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Australia to join China-backed infrastructure bank

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The AIIB, to be based in the Chinese capital, has 57 prospective members, and will have a total paid-in capital of US$20 billion as well as authorised capital of US$100 million, Foreign Minister Julie Bishop and Treasurer Joe Hockey said in a joint statement.

[SYDNEY] Australia said on Wednesday it will join the new Beijing-led Asian Infrastructure Investment Bank as a founding member, contributing A$930 million (S$963 million) as paid-in capital over five years.

The AIIB, to be based in the Chinese capital, has 57 prospective members, and will have a total paid-in capital of US$20 billion as well as authorised capital of US$100 million, Foreign Minister Julie Bishop and Treasurer Joe Hockey said in a joint statement.

Mr Hockey will seal the agreement in Beijing on Monday.

"The decision comes after extensive discussions between the government, China and other key partners around the world," the ministers said.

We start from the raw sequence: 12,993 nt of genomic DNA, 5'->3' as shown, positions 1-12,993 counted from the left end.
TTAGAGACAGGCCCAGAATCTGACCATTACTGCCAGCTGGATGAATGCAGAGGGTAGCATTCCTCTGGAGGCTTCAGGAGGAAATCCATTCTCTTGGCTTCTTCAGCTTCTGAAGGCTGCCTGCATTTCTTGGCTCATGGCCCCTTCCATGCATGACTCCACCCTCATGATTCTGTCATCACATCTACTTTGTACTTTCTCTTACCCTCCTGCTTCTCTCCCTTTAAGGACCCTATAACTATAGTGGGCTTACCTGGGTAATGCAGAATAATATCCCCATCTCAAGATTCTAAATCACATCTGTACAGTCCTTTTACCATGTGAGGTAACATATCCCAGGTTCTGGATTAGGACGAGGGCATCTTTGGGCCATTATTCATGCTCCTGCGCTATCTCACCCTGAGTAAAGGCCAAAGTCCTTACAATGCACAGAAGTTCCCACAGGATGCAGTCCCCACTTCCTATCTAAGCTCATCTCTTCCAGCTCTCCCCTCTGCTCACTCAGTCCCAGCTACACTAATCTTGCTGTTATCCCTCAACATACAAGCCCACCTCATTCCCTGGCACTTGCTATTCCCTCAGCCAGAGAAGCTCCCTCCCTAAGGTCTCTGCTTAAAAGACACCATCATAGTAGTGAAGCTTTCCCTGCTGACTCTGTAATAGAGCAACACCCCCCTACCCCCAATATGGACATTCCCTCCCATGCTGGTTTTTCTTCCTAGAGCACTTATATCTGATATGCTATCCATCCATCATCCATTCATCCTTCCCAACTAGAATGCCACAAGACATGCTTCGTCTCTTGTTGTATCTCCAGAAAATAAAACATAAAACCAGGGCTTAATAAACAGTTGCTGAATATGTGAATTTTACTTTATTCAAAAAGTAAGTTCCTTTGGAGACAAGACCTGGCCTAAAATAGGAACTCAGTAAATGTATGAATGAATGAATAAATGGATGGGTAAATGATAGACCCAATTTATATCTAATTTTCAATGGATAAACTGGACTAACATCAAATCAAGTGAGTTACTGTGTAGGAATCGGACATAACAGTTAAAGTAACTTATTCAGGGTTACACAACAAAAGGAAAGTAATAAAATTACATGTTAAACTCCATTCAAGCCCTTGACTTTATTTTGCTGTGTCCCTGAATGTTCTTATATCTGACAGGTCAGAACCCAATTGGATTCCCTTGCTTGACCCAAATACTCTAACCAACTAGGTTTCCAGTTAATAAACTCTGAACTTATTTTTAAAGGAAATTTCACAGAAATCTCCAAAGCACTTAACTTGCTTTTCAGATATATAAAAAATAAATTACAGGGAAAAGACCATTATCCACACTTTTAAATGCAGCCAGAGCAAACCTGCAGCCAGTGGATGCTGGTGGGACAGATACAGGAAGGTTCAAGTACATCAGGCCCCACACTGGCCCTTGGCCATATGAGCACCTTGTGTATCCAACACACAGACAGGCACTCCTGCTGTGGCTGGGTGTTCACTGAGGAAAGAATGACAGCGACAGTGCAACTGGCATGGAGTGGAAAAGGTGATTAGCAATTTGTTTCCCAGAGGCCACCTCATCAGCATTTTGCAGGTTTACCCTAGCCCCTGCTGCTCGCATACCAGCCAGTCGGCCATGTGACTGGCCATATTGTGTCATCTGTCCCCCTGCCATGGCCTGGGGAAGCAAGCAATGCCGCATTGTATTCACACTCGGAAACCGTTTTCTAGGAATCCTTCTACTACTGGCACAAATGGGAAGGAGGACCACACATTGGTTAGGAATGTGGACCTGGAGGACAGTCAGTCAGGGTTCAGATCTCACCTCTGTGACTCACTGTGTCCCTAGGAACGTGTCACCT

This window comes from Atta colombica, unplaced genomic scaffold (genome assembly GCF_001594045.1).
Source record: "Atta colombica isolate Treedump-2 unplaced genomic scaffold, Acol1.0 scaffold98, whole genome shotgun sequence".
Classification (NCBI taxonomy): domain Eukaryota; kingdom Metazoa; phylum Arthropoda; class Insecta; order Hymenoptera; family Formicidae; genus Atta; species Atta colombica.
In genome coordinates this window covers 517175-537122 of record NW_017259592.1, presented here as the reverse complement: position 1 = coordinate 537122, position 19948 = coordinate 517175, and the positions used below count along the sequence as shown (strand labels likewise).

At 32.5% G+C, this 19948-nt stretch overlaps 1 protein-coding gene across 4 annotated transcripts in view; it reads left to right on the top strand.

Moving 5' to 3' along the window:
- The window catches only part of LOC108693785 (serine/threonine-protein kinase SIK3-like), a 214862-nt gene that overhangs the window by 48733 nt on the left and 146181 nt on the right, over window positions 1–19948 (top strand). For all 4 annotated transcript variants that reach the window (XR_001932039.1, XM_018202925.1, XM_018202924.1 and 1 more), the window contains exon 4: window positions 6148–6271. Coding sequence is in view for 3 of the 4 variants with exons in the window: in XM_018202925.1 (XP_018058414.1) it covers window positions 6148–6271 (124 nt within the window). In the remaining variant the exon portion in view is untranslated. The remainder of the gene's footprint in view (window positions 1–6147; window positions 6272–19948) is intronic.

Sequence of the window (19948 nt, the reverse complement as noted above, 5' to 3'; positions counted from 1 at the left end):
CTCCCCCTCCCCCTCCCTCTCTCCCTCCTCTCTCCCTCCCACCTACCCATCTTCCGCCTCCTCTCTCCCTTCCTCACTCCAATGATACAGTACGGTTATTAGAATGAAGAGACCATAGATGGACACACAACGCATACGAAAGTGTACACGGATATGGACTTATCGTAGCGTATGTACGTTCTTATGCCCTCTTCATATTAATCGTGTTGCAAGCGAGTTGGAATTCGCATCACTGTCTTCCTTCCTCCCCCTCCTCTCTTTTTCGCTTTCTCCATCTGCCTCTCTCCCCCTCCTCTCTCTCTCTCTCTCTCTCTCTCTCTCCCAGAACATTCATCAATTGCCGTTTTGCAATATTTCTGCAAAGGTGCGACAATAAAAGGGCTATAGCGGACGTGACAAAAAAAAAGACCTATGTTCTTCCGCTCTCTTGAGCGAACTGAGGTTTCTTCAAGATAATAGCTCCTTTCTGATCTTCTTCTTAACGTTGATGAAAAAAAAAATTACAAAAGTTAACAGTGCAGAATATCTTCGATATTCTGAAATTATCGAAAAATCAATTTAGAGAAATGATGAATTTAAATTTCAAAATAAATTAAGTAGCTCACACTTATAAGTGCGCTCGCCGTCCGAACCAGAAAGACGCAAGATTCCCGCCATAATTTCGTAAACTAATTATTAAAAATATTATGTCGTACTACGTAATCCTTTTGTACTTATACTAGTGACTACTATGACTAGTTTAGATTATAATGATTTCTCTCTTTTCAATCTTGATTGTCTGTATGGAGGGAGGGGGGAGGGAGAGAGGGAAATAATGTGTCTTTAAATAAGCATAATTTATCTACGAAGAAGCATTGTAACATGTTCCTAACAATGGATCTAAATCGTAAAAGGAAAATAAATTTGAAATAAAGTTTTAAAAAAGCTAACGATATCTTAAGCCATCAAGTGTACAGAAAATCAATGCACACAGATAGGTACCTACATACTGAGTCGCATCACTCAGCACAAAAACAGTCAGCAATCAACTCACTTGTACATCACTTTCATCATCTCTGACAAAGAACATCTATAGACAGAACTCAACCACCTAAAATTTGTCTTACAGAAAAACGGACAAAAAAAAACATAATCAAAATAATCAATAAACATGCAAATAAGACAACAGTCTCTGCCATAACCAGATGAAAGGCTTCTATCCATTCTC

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"There is an estimated infrastructure financing gap of around US$8 trillion in the Asian region over the current decade. The AIIB will be part of the solution to closing this gap." The AIIB is expected to be operational later this year, but has been shunned by the United States and Japan, the world's largest and third-largest economies.

The bank has been viewed by some as a rival to the World Bank and the Asian Development Bank, two institutions under strong US influence.

There have also been concerns over transparency of the lender, which will fund infrastructure in Asia, as well as worries that Beijing will use it to push its own geopolitical and economic interests as a rising power.

AFP

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